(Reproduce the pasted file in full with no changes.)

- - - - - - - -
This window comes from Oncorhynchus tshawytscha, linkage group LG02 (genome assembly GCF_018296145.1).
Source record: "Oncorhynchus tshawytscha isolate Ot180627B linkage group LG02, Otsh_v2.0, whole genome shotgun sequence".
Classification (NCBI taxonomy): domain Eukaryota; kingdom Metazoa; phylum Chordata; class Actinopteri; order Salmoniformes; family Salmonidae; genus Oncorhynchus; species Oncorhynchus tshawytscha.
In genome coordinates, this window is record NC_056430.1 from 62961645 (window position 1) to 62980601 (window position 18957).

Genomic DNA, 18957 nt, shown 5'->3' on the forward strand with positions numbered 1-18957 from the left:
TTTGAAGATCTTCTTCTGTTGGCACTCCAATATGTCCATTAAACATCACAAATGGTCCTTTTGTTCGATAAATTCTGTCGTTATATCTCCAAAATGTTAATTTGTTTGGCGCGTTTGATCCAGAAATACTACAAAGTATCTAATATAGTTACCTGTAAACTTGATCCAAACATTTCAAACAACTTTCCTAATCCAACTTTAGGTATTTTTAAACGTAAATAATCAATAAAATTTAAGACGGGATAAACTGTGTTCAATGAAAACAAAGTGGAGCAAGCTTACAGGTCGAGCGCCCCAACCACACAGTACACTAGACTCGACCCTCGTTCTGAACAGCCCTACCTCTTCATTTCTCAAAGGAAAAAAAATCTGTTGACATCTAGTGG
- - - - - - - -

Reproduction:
This window comes from Oncorhynchus tshawytscha, linkage group LG02 (genome assembly GCF_018296145.1).
Source record: "Oncorhynchus tshawytscha isolate Ot180627B linkage group LG02, Otsh_v2.0, whole genome shotgun sequence".
Classification (NCBI taxonomy): domain Eukaryota; kingdom Metazoa; phylum Chordata; class Actinopteri; order Salmoniformes; family Salmonidae; genus Oncorhynchus; species Oncorhynchus tshawytscha.
In genome coordinates, this window is record NC_056430.1 from 62961645 (window position 1) to 62980601 (window position 18957).

Genomic DNA, 18957 nt, shown 5'->3' on the forward strand with positions numbered 1-18957 from the left:
TTTGAAGATCTTCTTCTGTTGGCACTCCAATATGTCCATTAAACATCACAAATGGTCCTTTTGTTCGATAAATTCTGTCGTTATATCTCCAAAATGTTAATTTGTTTGGCGCGTTTGATCCAGAAATACTACAAAGTATCTAATATAGTTACCTGTAAACTTGATCCAAACATTTCAAACAACTTTCCTAATCCAACTTTAGGTATTTTTAAACGTAAATAATCAATAAAATTTAAGACGGGATAAACTGTGTTCAATGAAAACAAAGTGGAGCAAGCTTACAGGTCGAGCGCCCCAACCACACAGTACACTAGACTCGACCCTCGTTCTGAACAGCCCTACCTCTTCATTTCTCAAAGGAAAAAAAATCTGTTGACATCTAGTGG